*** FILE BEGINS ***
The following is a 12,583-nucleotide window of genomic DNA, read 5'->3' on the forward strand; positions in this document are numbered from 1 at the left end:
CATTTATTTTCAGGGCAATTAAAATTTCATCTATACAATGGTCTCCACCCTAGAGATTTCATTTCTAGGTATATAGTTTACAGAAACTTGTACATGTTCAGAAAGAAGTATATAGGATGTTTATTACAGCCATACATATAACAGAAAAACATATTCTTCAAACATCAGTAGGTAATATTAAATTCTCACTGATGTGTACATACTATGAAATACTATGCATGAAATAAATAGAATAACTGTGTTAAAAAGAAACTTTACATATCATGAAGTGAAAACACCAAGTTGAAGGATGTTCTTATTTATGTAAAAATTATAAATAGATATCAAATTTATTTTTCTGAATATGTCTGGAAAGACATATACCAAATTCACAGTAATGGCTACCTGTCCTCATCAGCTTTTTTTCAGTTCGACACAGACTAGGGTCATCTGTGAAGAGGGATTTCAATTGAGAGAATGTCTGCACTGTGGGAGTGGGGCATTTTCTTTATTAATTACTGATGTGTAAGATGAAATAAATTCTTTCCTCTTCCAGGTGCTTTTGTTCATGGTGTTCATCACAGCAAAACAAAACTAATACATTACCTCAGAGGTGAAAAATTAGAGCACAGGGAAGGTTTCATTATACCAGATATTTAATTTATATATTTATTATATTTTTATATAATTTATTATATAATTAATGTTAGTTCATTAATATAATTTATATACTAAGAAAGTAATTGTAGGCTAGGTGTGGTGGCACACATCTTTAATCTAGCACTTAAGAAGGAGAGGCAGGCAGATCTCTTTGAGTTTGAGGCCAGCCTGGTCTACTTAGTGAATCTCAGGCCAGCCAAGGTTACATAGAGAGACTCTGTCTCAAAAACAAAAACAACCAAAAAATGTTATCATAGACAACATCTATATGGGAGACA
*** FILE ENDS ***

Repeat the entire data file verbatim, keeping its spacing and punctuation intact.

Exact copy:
The following is a 12,583-nucleotide window of genomic DNA, read 5'->3' on the forward strand; positions in this document are numbered from 1 at the left end:
CATTTATTTTCAGGGCAATTAAAATTTCATCTATACAATGGTCTCCACCCTAGAGATTTCATTTCTAGGTATATAGTTTACAGAAACTTGTACATGTTCAGAAAGAAGTATATAGGATGTTTATTACAGCCATACATATAACAGAAAAACATATTCTTCAAACATCAGTAGGTAATATTAAATTCTCACTGATGTGTACATACTATGAAATACTATGCATGAAATAAATAGAATAACTGTGTTAAAAAGAAACTTTACATATCATGAAGTGAAAACACCAAGTTGAAGGATGTTCTTATTTATGTAAAAATTATAAATAGATATCAAATTTATTTTTCTGAATATGTCTGGAAAGACATATACCAAATTCACAGTAATGGCTACCTGTCCTCATCAGCTTTTTTTCAGTTCGACACAGACTAGGGTCATCTGTGAAGAGGGATTTCAATTGAGAGAATGTCTGCACTGTGGGAGTGGGGCATTTTCTTTATTAATTACTGATGTGTAAGATGAAATAAATTCTTTCCTCTTCCAGGTGCTTTTGTTCATGGTGTTCATCACAGCAAAACAAAACTAATACATTACCTCAGAGGTGAAAAATTAGAGCACAGGGAAGGTTTCATTATACCAGATATTTAATTTATATATTTATTATATTTTTATATAATTTATTATATAATTAATGTTAGTTCATTAATATAATTTATATACTAAGAAAGTAATTGTAGGCTAGGTGTGGTGGCACACATCTTTAATCTAGCACTTAAGAAGGAGAGGCAGGCAGATCTCTTTGAGTTTGAGGCCAGCCTGGTCTACTTAGTGAATCTCAGGCCAGCCAAGGTTACATAGAGAGACTCTGTCTCAAAAACAAAAACAACCAAAAAATGTTATCATAGACAACATCTATATGGGAGACA